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PHOTO: MATT LUDIN


PHOTO: MATT LUDIN

STOP THE INVASION PROJECTS It is a scientific fact that in order to maintain Yellowstone’s ecosystem, we must discover ways to stop and control the aggressive intrusion of nonnative species. By providing funding for consistent monitoring and the use of technology, we can create viable strategies that will help us win the fight against these invaders. Help Native Plants Thrive Over 200 species of nonnative plants are established in Yellowstone, and dozens of these plants seriously threaten native plants and habitats. Funding will be used to test new, innovative tools to control these pests, monitor the efficacy of treatments, and evaluate the benefits for native plants.

Stop Aquatic Invaders Invasive aquatic species are a threat to the Park’s spectacular fisheries and aquatic ecosystems. Funding for this program will help managers implement early detection monitoring and a rapid response program to catch aquatic invaders before they become established. Projects will include inspections of boats and trailers, education programs for anglers, and monitoring of high-risk water bodies for new invaders.

PRESERVING THE WORLD’S GREATEST LABORATORY PROJECTS As more people visit Yellowstone from around the world, we need to understand the impact on Yellowstone’s natural and cultural resources. Visitor Impact Yellowstone’s visitation has increased dramatically over the last two decades. As more people enter the backcountry, and visit these spectacular areas, impacts can add up. Funding will be used to monitor conditions and levels of activity at frontcountry and backcountry locations. Strategies will be developed to avoid and minimize impacts so that these resources are protected for all to see and enjoy.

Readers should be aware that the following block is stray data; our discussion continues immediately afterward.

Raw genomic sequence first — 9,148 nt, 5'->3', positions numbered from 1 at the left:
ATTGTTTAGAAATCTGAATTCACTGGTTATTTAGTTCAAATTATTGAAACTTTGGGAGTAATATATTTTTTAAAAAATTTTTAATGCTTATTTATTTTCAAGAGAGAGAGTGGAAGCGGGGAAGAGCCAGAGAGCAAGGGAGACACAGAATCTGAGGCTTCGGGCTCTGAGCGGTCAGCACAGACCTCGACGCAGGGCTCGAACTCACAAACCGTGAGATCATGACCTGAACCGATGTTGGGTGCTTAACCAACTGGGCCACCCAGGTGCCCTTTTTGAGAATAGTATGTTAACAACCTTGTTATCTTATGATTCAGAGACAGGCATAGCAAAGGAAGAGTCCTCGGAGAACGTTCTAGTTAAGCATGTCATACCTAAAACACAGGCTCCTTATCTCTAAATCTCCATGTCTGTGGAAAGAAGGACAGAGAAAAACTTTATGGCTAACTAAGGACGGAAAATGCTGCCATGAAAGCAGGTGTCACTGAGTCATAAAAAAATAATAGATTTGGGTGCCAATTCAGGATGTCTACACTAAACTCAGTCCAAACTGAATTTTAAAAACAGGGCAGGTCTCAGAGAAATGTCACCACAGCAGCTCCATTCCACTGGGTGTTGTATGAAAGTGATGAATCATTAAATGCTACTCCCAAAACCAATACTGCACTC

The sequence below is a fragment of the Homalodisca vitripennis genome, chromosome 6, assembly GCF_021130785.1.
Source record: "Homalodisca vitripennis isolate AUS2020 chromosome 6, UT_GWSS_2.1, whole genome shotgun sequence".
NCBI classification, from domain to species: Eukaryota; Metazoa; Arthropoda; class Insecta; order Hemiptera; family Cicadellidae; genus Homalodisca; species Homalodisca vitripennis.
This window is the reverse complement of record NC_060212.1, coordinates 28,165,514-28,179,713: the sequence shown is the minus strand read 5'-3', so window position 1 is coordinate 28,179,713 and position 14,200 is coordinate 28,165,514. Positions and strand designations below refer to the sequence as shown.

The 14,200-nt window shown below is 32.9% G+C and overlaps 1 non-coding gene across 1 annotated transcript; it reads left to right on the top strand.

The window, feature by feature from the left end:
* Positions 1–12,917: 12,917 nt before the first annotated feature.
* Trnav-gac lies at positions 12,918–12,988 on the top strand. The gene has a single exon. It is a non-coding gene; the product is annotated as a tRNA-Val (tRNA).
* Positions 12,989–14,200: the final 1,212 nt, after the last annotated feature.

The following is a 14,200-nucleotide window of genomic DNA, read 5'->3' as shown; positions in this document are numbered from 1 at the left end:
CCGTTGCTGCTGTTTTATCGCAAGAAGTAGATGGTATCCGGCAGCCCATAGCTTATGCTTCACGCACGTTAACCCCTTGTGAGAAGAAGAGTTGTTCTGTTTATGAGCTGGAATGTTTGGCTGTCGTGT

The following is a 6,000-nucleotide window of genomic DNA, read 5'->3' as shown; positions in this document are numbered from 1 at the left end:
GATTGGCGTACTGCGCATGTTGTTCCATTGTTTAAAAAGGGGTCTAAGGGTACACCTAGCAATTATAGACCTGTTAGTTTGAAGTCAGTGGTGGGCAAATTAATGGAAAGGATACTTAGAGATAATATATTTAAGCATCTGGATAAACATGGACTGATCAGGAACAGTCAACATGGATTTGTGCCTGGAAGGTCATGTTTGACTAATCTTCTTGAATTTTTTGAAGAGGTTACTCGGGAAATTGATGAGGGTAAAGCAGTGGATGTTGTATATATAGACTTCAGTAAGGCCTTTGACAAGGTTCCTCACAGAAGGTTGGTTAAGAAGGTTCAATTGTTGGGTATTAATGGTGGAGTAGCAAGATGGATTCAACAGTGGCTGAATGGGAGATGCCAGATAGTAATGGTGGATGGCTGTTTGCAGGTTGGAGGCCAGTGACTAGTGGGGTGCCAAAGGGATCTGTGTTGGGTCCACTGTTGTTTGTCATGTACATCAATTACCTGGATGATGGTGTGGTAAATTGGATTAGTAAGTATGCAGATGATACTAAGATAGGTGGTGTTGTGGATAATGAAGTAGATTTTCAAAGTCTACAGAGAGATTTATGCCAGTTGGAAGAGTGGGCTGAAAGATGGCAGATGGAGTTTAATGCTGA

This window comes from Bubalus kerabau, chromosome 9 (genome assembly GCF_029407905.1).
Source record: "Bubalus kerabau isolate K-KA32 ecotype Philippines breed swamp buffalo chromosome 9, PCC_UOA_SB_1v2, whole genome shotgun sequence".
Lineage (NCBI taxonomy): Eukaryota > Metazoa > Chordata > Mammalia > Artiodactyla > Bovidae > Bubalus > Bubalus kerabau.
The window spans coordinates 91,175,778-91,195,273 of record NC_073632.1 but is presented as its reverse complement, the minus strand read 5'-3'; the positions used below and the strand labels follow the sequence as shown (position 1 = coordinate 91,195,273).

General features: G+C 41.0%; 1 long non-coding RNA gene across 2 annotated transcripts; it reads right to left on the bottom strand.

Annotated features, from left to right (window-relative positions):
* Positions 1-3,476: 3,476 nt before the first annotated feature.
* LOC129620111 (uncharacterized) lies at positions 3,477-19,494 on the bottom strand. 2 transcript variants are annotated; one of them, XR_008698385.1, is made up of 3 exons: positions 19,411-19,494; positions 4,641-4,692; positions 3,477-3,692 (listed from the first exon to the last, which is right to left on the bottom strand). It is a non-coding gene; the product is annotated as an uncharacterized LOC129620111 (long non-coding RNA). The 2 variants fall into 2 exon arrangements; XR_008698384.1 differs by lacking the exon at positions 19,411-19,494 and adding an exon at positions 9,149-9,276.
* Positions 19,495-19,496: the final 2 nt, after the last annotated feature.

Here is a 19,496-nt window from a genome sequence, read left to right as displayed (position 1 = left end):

Understanding the Visitor People come to Yellowstone from all over the world to enjoy and understand its unique beauty. This program will enhance Yellowstone’s understanding of its visitors and their experiences, and show the Park how to more effectively connect with them in order to provide a transformative experience.

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I FEEL I GAINED CONFIDENCE. I GREW CLOSER TO COMPLETE STRANGERS, AND MADE THEM MY FAMILY. Participant in the Yellowstone Conservation Corps Youth Program

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PHOTO: MATT LUDIN


I N S P I R I N G A N E W G E N E R AT I O N O F ST E WA R D S

Yellowstone has a mesmeric effect on visitors of

Providing these experiences is how we can

all ages, backgrounds and nationalities. But it

inspire a new generation of stewards for

has an especially profound effect on our youth.

tomorrow.

When a plugged-in, big-city 12-year-old sees a

One of the top priorities of the YELLOWSTONE

geyser, passes a bison, or walks through miles

FOREVER CAMPAIGN is to engage and involve

and miles of wilderness with no civilization

more young people in the magic of Yellowstone.

in sight, the connection can last a lifetime. PHOTO: DAVID THOMPSON

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PHOTO: AUDREY HALL


YOUTH CAMPUS PROJECT A Place to Call Their Own Who didn’t want a room or a special sanctuary that was theirs alone when growing up? A place where big dreams, new discoveries and exciting adventures could be realized. That’s why we want to expand and upgrade Yellowstone’s Youth Campus. Currently, more than 7,500 young people come to Yellowstone every year and have these kinds of big dream experiences. But we want to double the number of young people who can have their unique relationship with Yellowstone, in their very own place. Plans for this initiative include adding more dorm rooms, creating new flexible, common spaces and learning areas to accommodate multiple programs, groups and activities at the same time. The expanded capacity of the campus will also allow us to welcome more young people into the Park for day and overnight trips. It also means creating a digitally equipped distance learning space, with an area that allows Park Rangers to bring Yellowstone directly into classrooms across the country. This technology will allow them to follow-up with classes after an in-person visit.